2. Alex H says:

    Hello Nick,

    I’ve only just found this blog, so I decided to start at the beginning. Chances are I’ll be perpetually behind the times (since the present day won’t stand still), but I’m used to that…

    So far it’s all about knowledge. Have you thought about whether skills are the same sort of stuff as knowledge, or whether teaching skills requires a different attitude? Probably I’ll find out in a future post that you have.


    • nickfalkner says:

      Hi Alex,

      Welcome! (Warning note: there are about 280,000 words between where you are and the current end of the blog.)

      As to knowledge and skills, it’s a very interesting question and it’s not one that I cover here that extensively or with a core regard for their separation. In CS we have a very clear separation between anything that requires muscle memory (typing, for example) while strongly emphasising programming itself as a skill that requires dedicated practice to develop both the programming skill and a set of associated skills, all of which depend upon various levels of knowledge. You can (potentially) be an excellent designer while being a lousy programmer, a fantastic programmer while typing with a stick.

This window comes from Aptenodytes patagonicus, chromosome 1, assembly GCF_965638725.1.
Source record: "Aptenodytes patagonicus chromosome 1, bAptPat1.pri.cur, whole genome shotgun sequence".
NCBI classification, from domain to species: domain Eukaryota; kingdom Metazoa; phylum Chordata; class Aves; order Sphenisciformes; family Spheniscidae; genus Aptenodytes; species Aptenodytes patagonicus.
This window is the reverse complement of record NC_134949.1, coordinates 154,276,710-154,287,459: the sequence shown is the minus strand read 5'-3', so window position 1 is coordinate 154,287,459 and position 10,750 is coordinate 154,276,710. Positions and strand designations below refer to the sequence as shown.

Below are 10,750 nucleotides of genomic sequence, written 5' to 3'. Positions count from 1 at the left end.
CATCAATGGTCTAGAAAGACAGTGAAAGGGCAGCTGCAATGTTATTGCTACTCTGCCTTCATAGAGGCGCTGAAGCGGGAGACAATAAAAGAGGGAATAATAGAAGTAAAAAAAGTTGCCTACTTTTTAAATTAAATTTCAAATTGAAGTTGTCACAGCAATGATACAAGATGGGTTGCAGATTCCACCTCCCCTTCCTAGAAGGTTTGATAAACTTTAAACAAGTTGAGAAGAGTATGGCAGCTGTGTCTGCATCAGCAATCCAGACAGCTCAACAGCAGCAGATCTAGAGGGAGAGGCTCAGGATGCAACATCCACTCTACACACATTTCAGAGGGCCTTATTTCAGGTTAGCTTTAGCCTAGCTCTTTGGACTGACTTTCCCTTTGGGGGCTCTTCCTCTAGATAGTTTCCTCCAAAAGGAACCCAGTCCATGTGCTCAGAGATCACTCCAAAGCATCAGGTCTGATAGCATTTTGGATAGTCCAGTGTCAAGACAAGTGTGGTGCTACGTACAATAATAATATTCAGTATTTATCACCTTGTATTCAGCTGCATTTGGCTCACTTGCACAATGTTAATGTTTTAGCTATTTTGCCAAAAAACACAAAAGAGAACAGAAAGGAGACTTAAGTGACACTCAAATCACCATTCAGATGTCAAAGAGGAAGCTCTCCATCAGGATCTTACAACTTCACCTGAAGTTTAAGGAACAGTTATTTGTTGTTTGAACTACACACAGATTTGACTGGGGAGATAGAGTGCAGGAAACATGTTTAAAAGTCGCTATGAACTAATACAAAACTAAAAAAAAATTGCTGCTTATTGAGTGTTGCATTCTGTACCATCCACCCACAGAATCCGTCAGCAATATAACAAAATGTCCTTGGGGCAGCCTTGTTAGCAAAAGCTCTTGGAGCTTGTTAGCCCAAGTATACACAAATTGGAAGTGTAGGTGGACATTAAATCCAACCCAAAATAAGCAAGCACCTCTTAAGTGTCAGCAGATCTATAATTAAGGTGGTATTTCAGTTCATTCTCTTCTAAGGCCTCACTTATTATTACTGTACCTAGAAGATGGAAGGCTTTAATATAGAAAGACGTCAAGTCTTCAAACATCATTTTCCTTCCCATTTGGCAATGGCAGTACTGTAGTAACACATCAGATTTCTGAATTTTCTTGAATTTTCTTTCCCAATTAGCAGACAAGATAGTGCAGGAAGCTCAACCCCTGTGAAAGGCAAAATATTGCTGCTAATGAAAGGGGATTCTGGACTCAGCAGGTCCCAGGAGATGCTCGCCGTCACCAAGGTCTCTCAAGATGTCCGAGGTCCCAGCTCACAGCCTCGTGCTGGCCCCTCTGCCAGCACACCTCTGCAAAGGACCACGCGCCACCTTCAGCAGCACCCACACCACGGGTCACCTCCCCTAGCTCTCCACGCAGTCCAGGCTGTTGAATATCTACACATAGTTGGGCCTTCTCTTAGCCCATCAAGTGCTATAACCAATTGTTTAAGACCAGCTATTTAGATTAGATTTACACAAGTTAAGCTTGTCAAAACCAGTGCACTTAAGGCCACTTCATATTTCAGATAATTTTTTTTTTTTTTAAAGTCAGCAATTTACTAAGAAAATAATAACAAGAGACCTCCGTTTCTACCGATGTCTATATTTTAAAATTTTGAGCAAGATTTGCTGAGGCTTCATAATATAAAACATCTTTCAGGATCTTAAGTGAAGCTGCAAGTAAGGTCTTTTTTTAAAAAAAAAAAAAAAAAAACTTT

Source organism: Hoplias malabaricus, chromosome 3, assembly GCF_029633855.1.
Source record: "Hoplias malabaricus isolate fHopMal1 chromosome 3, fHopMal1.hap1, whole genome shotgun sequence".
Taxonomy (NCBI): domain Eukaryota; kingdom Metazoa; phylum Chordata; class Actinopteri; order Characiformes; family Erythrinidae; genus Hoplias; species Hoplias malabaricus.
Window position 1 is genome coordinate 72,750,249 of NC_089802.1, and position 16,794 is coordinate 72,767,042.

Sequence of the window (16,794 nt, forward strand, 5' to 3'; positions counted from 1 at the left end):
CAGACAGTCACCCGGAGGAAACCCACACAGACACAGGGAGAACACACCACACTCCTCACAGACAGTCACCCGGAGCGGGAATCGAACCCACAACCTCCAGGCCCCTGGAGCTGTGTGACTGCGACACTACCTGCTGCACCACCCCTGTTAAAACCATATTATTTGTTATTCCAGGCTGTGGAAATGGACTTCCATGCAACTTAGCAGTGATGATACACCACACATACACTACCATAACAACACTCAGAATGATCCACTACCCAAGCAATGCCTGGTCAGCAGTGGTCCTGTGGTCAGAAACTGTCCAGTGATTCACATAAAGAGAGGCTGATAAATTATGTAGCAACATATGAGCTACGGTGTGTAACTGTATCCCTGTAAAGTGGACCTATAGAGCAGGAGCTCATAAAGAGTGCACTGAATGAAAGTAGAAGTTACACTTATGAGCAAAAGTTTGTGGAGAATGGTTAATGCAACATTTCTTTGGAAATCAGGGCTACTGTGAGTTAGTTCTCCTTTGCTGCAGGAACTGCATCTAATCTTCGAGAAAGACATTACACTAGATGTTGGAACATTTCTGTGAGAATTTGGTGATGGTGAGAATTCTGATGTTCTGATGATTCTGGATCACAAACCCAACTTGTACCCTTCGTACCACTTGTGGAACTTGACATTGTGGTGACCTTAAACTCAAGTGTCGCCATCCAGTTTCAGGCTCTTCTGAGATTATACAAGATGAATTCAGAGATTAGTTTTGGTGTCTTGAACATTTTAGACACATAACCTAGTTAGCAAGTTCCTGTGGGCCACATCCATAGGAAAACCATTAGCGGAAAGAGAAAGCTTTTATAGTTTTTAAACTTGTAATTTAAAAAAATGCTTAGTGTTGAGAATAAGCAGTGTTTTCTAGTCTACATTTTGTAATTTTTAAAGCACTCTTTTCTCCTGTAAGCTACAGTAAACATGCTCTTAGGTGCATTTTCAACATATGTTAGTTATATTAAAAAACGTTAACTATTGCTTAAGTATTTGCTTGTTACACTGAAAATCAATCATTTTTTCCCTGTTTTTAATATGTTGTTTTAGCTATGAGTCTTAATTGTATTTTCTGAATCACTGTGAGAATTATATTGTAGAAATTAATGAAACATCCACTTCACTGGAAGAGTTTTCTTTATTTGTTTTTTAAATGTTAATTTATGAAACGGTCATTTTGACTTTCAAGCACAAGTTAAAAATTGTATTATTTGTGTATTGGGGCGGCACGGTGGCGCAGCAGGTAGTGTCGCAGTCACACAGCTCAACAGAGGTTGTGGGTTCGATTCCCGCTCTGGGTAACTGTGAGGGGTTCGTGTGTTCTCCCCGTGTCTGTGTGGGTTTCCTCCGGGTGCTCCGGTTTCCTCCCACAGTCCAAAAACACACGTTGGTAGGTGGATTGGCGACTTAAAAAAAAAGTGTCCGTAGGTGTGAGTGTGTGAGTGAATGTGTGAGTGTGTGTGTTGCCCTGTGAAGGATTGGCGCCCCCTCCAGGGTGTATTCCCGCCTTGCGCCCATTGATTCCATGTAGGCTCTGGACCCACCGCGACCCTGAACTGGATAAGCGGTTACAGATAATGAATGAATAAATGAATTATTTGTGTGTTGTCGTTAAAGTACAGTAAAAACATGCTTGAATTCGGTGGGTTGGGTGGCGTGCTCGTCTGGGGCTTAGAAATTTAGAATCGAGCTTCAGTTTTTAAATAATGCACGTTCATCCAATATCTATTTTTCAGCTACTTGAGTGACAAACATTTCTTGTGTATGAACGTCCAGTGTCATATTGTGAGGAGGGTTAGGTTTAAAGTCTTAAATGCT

We, as a discipline, don’t really seem to have a handle on where our pure mathematical origins (knowledge focus) actually make the transition to turn-the-handle code template assembly (much more of a skill application).

      We should discuss this over coffee!



      • Alex H says:

        Actually, I think mathematics education tends to badly overlook the skills component. There is a whole bunch of skills in areas such as problem-solving, constructing an argument, style and aesthetics (more important than we care to admit!) where some students pick up what’s needed by osmosis and some “just don’t get it” (because they’re never explicitly told that there’s an “it” that needs getting).

        Will email you re coffee.